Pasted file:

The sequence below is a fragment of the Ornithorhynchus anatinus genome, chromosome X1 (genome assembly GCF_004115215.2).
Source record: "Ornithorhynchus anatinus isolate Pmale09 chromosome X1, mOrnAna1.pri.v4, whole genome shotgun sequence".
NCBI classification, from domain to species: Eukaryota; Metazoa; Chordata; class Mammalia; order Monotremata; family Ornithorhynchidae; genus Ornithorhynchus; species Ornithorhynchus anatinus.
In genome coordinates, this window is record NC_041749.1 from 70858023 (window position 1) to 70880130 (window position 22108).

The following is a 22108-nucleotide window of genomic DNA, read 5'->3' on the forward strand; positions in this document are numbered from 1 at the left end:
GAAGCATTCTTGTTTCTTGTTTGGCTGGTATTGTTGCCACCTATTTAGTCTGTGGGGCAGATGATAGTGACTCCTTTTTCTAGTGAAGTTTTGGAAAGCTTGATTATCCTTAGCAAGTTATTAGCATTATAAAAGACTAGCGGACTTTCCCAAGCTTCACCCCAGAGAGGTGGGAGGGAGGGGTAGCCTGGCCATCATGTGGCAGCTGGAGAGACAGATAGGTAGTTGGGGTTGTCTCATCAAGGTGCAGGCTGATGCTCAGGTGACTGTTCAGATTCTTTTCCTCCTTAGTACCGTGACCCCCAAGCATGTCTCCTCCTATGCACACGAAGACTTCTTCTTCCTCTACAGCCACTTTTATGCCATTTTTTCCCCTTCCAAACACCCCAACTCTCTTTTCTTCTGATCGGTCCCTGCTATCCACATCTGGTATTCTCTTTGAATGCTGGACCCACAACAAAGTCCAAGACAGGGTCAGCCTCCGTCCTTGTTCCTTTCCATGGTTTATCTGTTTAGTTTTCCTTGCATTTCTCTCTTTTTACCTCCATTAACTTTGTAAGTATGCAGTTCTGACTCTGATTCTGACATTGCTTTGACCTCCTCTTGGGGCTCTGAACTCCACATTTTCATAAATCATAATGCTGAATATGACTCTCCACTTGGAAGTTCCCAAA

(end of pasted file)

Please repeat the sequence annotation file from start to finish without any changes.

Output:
The sequence below is a fragment of the Ornithorhynchus anatinus genome, chromosome X1 (genome assembly GCF_004115215.2).
Source record: "Ornithorhynchus anatinus isolate Pmale09 chromosome X1, mOrnAna1.pri.v4, whole genome shotgun sequence".
NCBI classification, from domain to species: Eukaryota; Metazoa; Chordata; class Mammalia; order Monotremata; family Ornithorhynchidae; genus Ornithorhynchus; species Ornithorhynchus anatinus.
In genome coordinates, this window is record NC_041749.1 from 70858023 (window position 1) to 70880130 (window position 22108).

The following is a 22108-nucleotide window of genomic DNA, read 5'->3' on the forward strand; positions in this document are numbered from 1 at the left end:
GAAGCATTCTTGTTTCTTGTTTGGCTGGTATTGTTGCCACCTATTTAGTCTGTGGGGCAGATGATAGTGACTCCTTTTTCTAGTGAAGTTTTGGAAAGCTTGATTATCCTTAGCAAGTTATTAGCATTATAAAAGACTAGCGGACTTTCCCAAGCTTCACCCCAGAGAGGTGGGAGGGAGGGGTAGCCTGGCCATCATGTGGCAGCTGGAGAGACAGATAGGTAGTTGGGGTTGTCTCATCAAGGTGCAGGCTGATGCTCAGGTGACTGTTCAGATTCTTTTCCTCCTTAGTACCGTGACCCCCAAGCATGTCTCCTCCTATGCACACGAAGACTTCTTCTTCCTCTACAGCCACTTTTATGCCATTTTTTCCCCTTCCAAACACCCCAACTCTCTTTTCTTCTGATCGGTCCCTGCTATCCACATCTGGTATTCTCTTTGAATGCTGGACCCACAACAAAGTCCAAGACAGGGTCAGCCTCCGTCCTTGTTCCTTTCCATGGTTTATCTGTTTAGTTTTCCTTGCATTTCTCTCTTTTTACCTCCATTAACTTTGTAAGTATGCAGTTCTGACTCTGATTCTGACATTGCTTTGACCTCCTCTTGGGGCTCTGAACTCCACATTTTCATAAATCATAATGCTGAATATGACTCTCCACTTGGAAGTTCCCAAA